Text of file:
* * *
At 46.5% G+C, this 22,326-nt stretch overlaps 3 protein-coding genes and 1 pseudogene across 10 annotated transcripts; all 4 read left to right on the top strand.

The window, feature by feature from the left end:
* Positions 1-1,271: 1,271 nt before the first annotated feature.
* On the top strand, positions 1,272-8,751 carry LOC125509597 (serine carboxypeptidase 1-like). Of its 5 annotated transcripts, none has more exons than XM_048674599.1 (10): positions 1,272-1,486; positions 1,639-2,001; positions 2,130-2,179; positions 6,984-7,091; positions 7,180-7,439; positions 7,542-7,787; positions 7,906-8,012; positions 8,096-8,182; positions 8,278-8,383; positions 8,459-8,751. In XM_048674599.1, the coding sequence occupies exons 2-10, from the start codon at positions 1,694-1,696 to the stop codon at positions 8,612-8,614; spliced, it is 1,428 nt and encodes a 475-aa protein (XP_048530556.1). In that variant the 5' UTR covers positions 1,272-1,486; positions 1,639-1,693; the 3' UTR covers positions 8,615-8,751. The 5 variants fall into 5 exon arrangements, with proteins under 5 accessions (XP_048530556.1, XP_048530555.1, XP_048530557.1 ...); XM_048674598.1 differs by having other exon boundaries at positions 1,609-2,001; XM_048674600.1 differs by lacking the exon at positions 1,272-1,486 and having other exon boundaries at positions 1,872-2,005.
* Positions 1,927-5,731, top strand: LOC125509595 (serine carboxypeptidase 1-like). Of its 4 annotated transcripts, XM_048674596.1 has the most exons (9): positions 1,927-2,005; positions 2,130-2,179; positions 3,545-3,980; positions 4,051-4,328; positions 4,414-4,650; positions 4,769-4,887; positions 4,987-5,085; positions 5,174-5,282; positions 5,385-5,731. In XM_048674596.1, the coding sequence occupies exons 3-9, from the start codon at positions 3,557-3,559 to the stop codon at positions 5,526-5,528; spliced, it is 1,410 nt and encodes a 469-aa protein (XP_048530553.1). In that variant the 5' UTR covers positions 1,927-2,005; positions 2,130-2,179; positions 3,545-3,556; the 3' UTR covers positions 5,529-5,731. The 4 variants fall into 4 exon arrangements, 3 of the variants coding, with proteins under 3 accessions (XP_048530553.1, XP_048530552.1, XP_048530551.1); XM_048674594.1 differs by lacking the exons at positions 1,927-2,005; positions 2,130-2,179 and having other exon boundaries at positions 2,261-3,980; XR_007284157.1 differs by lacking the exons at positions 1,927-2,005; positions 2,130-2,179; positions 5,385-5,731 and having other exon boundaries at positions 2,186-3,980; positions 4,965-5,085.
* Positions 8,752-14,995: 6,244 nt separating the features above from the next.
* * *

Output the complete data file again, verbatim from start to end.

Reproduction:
At 46.5% G+C, this 22,326-nt stretch overlaps 3 protein-coding genes and 1 pseudogene across 10 annotated transcripts; all 4 read left to right on the top strand.

The window, feature by feature from the left end:
* Positions 1-1,271: 1,271 nt before the first annotated feature.
* On the top strand, positions 1,272-8,751 carry LOC125509597 (serine carboxypeptidase 1-like). Of its 5 annotated transcripts, none has more exons than XM_048674599.1 (10): positions 1,272-1,486; positions 1,639-2,001; positions 2,130-2,179; positions 6,984-7,091; positions 7,180-7,439; positions 7,542-7,787; positions 7,906-8,012; positions 8,096-8,182; positions 8,278-8,383; positions 8,459-8,751. In XM_048674599.1, the coding sequence occupies exons 2-10, from the start codon at positions 1,694-1,696 to the stop codon at positions 8,612-8,614; spliced, it is 1,428 nt and encodes a 475-aa protein (XP_048530556.1). In that variant the 5' UTR covers positions 1,272-1,486; positions 1,639-1,693; the 3' UTR covers positions 8,615-8,751. The 5 variants fall into 5 exon arrangements, with proteins under 5 accessions (XP_048530556.1, XP_048530555.1, XP_048530557.1 ...); XM_048674598.1 differs by having other exon boundaries at positions 1,609-2,001; XM_048674600.1 differs by lacking the exon at positions 1,272-1,486 and having other exon boundaries at positions 1,872-2,005.
* Positions 1,927-5,731, top strand: LOC125509595 (serine carboxypeptidase 1-like). Of its 4 annotated transcripts, XM_048674596.1 has the most exons (9): positions 1,927-2,005; positions 2,130-2,179; positions 3,545-3,980; positions 4,051-4,328; positions 4,414-4,650; positions 4,769-4,887; positions 4,987-5,085; positions 5,174-5,282; positions 5,385-5,731. In XM_048674596.1, the coding sequence occupies exons 3-9, from the start codon at positions 3,557-3,559 to the stop codon at positions 5,526-5,528; spliced, it is 1,410 nt and encodes a 469-aa protein (XP_048530553.1). In that variant the 5' UTR covers positions 1,927-2,005; positions 2,130-2,179; positions 3,545-3,556; the 3' UTR covers positions 5,529-5,731. The 4 variants fall into 4 exon arrangements, 3 of the variants coding, with proteins under 3 accessions (XP_048530553.1, XP_048530552.1, XP_048530551.1); XM_048674594.1 differs by lacking the exons at positions 1,927-2,005; positions 2,130-2,179 and having other exon boundaries at positions 2,261-3,980; XR_007284157.1 differs by lacking the exons at positions 1,927-2,005; positions 2,130-2,179; positions 5,385-5,731 and having other exon boundaries at positions 2,186-3,980; positions 4,965-5,085.
* Positions 8,752-14,995: 6,244 nt separating the features above from the next.